Disappearing traces of Jews in Armenia
Krasnaya Sloboda (Red Town) near Guba, Azerbaijan, is not the only place in the Caucasus, where Azerbaijanis and Jews could live together in peace. Before the ethnic cleansings, perpetrated by Armenian nationalists, they had been living in an Armenian village (Yeghegis), Yeghenadzor district (Daralayaz mahali in Azerbaijani). This settlement is approximately 18km from Yeghenadzor and 135km from Yerevan, on the slope of ancient Daralayaz, 1640 meters above sea level. There are tombstones with texts in Hebrew and Aramaic, as well as in Azerbaijani language. The tombstones dated back to the mid-13th century and some of them to 1337, and these are evidences of the existence of a Jewish community on the territory of modern Armenia from ancient to contemporary times, and its peaceful coexistence with predominantly Azerbaijani population living in this area. Obviously, the exodus of the most ancient Jewish community from Armenia was caused by the expulsion of their neighbors, the Azerbaijanis from Yeghegis. The exodus of the Jews, against the backdrop of the heyday of Jewish communities in Georgia and Azerbaijan, is a black spot in the history of modern Armenia, as is the genocide against Azerbaijanis. Through the policy of ethnic cleansings against Azerbaijanis, Turks, Kurds, Assyrians, Yazidis, Greeks and Jews, Armenia has become a mono-ethnic state, where more than 99 % of the population are Armenians. However, a miraculously preserved old Azerbaijani-Jewish cemetery is a tangible evidence of the real history of these lands. On the edge of the village, there is a shaky bridge that leads to the other side of the river which separates Jewish and Azerbaijani cemeteries, and that is what Yeghegis and Krasnaya Sloboda, where Jews and Azerbaijanis are still living like a single family, have in common.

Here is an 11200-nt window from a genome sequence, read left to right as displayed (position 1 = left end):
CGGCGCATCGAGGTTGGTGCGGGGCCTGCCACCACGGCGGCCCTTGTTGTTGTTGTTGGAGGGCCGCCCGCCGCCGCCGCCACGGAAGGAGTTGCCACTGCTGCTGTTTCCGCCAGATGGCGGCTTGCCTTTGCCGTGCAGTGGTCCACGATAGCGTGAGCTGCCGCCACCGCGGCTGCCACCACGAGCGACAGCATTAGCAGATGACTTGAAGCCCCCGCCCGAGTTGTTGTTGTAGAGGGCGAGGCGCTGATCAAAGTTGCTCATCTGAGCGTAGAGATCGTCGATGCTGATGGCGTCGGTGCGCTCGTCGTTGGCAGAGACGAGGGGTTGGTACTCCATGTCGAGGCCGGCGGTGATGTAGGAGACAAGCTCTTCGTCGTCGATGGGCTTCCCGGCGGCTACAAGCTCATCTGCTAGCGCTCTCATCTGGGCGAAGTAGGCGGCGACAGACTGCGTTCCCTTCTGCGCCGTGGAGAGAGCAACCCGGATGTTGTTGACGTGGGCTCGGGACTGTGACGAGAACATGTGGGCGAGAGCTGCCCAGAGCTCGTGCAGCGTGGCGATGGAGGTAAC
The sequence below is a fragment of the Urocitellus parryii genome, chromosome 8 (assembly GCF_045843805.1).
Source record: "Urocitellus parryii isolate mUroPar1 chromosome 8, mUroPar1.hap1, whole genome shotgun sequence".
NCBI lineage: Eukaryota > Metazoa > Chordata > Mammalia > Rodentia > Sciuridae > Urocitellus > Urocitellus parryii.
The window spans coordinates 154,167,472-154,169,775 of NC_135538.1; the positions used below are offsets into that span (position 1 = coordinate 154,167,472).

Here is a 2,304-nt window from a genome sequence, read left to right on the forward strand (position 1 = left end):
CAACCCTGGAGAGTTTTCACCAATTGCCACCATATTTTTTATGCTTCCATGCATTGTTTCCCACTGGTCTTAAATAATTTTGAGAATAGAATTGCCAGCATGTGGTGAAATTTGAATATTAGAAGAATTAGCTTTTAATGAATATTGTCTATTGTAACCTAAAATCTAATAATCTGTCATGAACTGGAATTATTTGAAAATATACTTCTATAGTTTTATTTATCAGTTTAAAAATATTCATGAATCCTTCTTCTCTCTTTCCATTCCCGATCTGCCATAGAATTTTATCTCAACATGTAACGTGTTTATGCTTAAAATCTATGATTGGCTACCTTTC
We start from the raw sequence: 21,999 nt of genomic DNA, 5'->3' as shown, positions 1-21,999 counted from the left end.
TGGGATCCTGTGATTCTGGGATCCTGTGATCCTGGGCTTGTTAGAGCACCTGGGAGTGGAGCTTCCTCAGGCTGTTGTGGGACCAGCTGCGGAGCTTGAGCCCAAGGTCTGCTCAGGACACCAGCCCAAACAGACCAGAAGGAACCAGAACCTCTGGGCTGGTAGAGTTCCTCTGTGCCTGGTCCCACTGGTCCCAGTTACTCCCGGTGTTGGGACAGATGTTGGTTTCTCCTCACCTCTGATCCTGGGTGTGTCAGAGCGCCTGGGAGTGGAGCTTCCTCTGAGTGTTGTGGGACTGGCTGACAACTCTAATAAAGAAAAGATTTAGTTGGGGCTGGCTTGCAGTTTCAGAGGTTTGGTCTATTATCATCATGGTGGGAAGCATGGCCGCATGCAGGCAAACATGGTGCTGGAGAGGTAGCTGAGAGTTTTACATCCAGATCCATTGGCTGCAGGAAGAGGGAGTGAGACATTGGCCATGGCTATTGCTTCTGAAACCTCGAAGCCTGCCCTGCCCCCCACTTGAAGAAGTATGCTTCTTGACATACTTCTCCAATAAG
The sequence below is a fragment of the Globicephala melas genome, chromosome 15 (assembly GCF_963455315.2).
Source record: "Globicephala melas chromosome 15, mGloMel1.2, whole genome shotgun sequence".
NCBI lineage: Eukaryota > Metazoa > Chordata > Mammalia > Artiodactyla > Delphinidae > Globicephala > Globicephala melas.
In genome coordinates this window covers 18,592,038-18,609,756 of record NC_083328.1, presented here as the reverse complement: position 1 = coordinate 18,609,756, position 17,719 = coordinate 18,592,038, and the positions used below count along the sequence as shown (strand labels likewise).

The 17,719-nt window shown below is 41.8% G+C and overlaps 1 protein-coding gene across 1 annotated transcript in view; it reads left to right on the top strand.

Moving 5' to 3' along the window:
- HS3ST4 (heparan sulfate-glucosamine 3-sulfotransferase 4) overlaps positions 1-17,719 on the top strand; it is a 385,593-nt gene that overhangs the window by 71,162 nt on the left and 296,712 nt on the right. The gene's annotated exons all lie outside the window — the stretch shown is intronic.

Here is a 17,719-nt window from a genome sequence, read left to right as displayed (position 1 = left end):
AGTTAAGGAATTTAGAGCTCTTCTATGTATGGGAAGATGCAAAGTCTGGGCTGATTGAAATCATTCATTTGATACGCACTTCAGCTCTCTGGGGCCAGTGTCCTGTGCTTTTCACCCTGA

by Elxan Alasgarov, Director of Baku Network
Photos by Alexander Lapshin
Photos by Vahe Nikoghosyan
Photos by Mosherochman Moshon